Kill a list of processes


 
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# 1  
Old 10-04-2014
Kill a list of processes

I am trying to kill a list of processes. I have found these two ways to list a group of process id's on a single line. How would I go about killing all of these processes all on one line?

Code:
$ ps aux | grep 6243 | grep "a.out" | awk '{printf "%s ",$2}'

Code:
ps aux | grep 6243 | grep "a.out" | awk '{print $2}' ORS=' '

Code:
7543 7553 7558 7561 7569 7574


Last edited by cokedude; 10-05-2014 at 01:28 AM..
# 2  
Old 10-04-2014
Huh? You don't have a list of PIDs; you have one PID listed 5 times.
Since all you seem to be interested in is PID 6243, why not just use:
Code:
kill 6243

???
# 3  
Old 10-05-2014
Quote:
Originally Posted by Don Cragun
Huh? You don't have a list of PIDs; you have one PID listed 5 times.
Since all you seem to be interested in is PID 6243, why not just use:
Code:
kill 6243

???
I fixed my mistake. I was doing a lot of copying and pasting. $1 was supposed to be $2. 6243 was the uid I was using to filter the user I wanted.

Mistake
Code:
$ ps aux | grep 6243 | grep "a.out" | awk '{printf "%s ",$1}'

Corrected
Code:
$ ps aux | grep 6243 | grep "a.out" | awk '{printf "%s ",$2}'

# 4  
Old 10-05-2014
Quote:
Originally Posted by cokedude
I fixed my mistake. I was doing a lot of copying and pasting. $1 was supposed to be $2. 6243 was the uid I was using to filter the user I wanted.

Mistake
Code:
$ ps aux | grep 6243 | grep "a.out" | awk '{printf "%s ",$1}'

Corrected
Code:
$ ps aux | grep 6243 | grep "a.out" | awk '{printf "%s ",$2}'

So, if:
Code:
$ ps aux | grep 6243 | grep "a.out" | awk '{printf "%s ",$2}'

gives you the list of PIDs you want to kill, it is a pretty small step from there to:
Code:
$ kill $(ps aux | grep 6243 | grep "a.out" | awk '{printf "%s ",$2}')

isn't it?
# 5  
Old 10-05-2014
Quote:
Originally Posted by cokedude
[...] 6243 was the uid I was using to filter the user I wanted.
As a way of information `ps' has some more options that might allow you to tailor more custom output that just `ps aux'.

For example if you want to kill any processes containing "a.out" for the user 6243:
Code:
kill $(ps -U 6243 | awk '$5 ~ /a\.out/ {print $1}')

As a "rule of thumb" anything that grep can do, awk can also achieve. So if you use awk, you most likely do not have to bother with another filter like grep.

There's also a very useful unix utility named `lsof' that can be handy when dealing with processes. If your system has it installed it is worthwhile to get familiar with it.
If you want to kill only the processes number of the program top that user 6243 has initiated.

Code:
kill $(lsof -t -u 6243 -a -c top)

-t: will output only the pid
-u: user id or name
-a: ANDing operator
-c: command

Last edited by Aia; 10-05-2014 at 02:57 AM.. Reason: Adding meaning of flags
# 6  
Old 10-05-2014
Quote:
Originally Posted by Don Cragun
So, if:
Code:
$ ps aux | grep 6243 | grep "a.out" | awk '{printf "%s ",$2}'

gives you the list of PIDs you want to kill, it is a pretty small step from there to:
Code:
$ kill $(ps aux | grep 6243 | grep "a.out" | awk '{printf "%s ",$2}')

isn't it?
Yep thats it Smilie. Thank you. I wasn't familiar with that $() trick. Where can I read more about things like that?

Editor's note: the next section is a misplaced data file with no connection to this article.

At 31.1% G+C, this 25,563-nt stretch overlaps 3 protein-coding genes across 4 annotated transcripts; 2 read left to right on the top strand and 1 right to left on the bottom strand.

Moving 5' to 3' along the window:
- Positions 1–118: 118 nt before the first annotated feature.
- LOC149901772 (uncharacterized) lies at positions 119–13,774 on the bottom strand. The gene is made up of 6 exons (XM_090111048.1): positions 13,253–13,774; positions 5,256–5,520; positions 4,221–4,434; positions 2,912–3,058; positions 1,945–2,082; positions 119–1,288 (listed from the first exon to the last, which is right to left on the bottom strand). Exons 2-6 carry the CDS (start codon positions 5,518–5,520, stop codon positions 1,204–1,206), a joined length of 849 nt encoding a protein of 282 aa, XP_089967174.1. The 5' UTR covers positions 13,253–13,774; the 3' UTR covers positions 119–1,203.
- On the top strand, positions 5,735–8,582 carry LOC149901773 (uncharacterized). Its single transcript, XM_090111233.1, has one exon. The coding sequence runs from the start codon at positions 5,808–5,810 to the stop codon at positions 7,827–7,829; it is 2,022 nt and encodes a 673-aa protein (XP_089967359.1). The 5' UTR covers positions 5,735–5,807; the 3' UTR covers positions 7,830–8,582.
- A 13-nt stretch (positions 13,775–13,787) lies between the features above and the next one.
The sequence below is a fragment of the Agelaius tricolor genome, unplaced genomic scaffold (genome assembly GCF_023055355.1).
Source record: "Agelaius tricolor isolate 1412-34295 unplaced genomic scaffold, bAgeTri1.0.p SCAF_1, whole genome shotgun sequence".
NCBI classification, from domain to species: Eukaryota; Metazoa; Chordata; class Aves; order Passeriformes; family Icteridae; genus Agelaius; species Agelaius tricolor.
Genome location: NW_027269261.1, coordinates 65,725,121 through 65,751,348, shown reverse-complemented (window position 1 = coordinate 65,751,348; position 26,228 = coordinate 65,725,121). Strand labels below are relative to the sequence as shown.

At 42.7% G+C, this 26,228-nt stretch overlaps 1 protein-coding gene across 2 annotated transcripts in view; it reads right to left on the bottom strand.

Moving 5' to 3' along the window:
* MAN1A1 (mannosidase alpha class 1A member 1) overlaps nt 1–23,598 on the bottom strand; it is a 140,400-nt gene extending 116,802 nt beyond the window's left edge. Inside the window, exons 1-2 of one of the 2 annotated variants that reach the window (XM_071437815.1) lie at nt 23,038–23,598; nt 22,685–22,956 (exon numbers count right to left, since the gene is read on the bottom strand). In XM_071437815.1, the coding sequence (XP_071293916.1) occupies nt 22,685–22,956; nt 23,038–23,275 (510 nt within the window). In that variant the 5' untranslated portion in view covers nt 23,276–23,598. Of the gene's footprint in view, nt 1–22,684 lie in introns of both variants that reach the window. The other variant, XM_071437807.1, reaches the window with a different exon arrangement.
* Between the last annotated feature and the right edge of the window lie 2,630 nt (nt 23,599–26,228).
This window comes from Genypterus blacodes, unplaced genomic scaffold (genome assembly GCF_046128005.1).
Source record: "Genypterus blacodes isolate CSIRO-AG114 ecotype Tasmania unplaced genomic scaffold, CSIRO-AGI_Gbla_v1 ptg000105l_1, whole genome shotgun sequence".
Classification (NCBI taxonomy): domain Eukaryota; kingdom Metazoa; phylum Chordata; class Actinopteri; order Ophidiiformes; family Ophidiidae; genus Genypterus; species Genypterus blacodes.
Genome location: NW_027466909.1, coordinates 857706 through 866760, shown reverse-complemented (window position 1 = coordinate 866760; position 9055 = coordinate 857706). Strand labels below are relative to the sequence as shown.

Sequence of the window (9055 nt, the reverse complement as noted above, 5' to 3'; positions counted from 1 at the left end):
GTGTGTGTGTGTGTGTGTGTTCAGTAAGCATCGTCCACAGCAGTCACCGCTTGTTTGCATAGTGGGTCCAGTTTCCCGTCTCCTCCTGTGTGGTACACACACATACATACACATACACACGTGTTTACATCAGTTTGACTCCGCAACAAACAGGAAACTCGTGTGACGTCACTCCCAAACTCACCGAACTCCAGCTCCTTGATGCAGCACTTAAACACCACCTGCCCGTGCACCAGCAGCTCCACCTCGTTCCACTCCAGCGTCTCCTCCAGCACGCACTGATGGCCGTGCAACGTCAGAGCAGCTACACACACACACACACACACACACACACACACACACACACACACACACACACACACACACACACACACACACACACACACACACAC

---------- Post updated at 02:30 AM ---------- Previous update was at 02:08 AM ----------

Quote:
Originally Posted by Aia
As a way of information `ps' has some more options that might allow you to tailor more custom output that just `ps aux'.

For example if you want to kill any processes containing "a.out" for the user 6243:
Code:
kill $(ps -U 6243 | awk '$5 ~ /a\.out/ {print $1}')

As a "rule of thumb" anything that grep can do, awk can also achieve. So if you use awk, you most likely do not have to bother with another filter like grep.

There's also a very useful unix utility named `lsof' that can be handy when dealing with processes. If your system has it installed it is worthwhile to get familiar with it.
If you want to kill only the processes number of the program top that user 6243 has initiated.

Code:
kill $(lsof -t -u 6243 -a -c top)

-t: will output only the pid
-u: user id or name
-a: ANDing operator
-c: command
This worked when I changed it.

Code:
kill $(ps -U 6243 | awk '$4 ~ /a\.out/ {print $1}')

ps -U only has 4 columns.

Can you please explain this part? I don't understand the purpose of a "~" here and why you had to the a.out in "//" . Would bash try to expand the "." if you didn't "\" it?

Code:
~ /a\.out/

The system I am using is old and unfortunately doesn't have lsof.
# 7  
Old 10-05-2014
Quote:
Originally Posted by cokedude
Yep thats it Smilie. Thank you. I wasn't familiar with that $() trick. Where can I read more about things like that?
man bash (or whatever your shell be) is your friend:

Quote:
Command Substitution
Command substitution allows the output of a command to replace the command name. There are two forms:

$(command)
or
`command`
Quote:
Originally Posted by cokedude
. . .
Can you please explain this part? I don't understand the purpose of a "~" here and why you had to the a.out in "//" . Would bash try to expand the "." if you didn't "\" it?
. . .
man awk is your friend:
Quote:
5. Expressions and operators
The expression syntax is similar to C. . . .

New expressions are composed with the following operators in order of increasing precedence.

assignment = += -= *= /= %= ^=
.
.
.
matching ~ !~
.
.
.
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